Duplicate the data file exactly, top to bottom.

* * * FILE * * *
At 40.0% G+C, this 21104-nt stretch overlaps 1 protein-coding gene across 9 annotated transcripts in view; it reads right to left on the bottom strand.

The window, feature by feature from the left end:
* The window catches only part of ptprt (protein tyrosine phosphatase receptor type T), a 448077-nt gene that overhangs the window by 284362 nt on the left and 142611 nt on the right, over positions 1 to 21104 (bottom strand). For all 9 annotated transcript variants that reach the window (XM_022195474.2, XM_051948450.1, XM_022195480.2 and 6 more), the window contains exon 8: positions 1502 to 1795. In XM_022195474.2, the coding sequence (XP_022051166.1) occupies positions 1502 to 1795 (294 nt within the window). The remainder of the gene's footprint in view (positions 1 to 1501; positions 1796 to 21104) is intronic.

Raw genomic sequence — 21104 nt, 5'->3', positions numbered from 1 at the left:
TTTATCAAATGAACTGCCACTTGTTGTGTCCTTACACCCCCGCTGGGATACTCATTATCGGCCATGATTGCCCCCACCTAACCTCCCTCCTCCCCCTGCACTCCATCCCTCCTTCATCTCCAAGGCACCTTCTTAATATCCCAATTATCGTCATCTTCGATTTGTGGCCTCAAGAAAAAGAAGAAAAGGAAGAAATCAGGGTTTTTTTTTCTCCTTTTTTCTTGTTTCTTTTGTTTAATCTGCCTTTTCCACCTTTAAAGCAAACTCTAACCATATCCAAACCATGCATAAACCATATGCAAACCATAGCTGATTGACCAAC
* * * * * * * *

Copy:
At 40.0% G+C, this 21104-nt stretch overlaps 1 protein-coding gene across 9 annotated transcripts in view; it reads right to left on the bottom strand.

The window, feature by feature from the left end:
* The window catches only part of ptprt (protein tyrosine phosphatase receptor type T), a 448077-nt gene that overhangs the window by 284362 nt on the left and 142611 nt on the right, over positions 1 to 21104 (bottom strand). For all 9 annotated transcript variants that reach the window (XM_022195474.2, XM_051948450.1, XM_022195480.2 and 6 more), the window contains exon 8: positions 1502 to 1795. In XM_022195474.2, the coding sequence (XP_022051166.1) occupies positions 1502 to 1795 (294 nt within the window). The remainder of the gene's footprint in view (positions 1 to 1501; positions 1796 to 21104) is intronic.

Raw genomic sequence — 21104 nt, 5'->3', positions numbered from 1 at the left:
TTTATCAAATGAACTGCCACTTGTTGTGTCCTTACACCCCCGCTGGGATACTCATTATCGGCCATGATTGCCCCCACCTAACCTCCCTCCTCCCCCTGCACTCCATCCCTCCTTCATCTCCAAGGCACCTTCTTAATATCCCAATTATCGTCATCTTCGATTTGTGGCCTCAAGAAAAAGAAGAAAAGGAAGAAATCAGGGTTTTTTTTTCTCCTTTTTTCTTGTTTCTTTTGTTTAATCTGCCTTTTCCACCTTTAAAGCAAACTCTAACCATATCCAAACCATGCATAAACCATATGCAAACCATAGCTGATTGACCAAC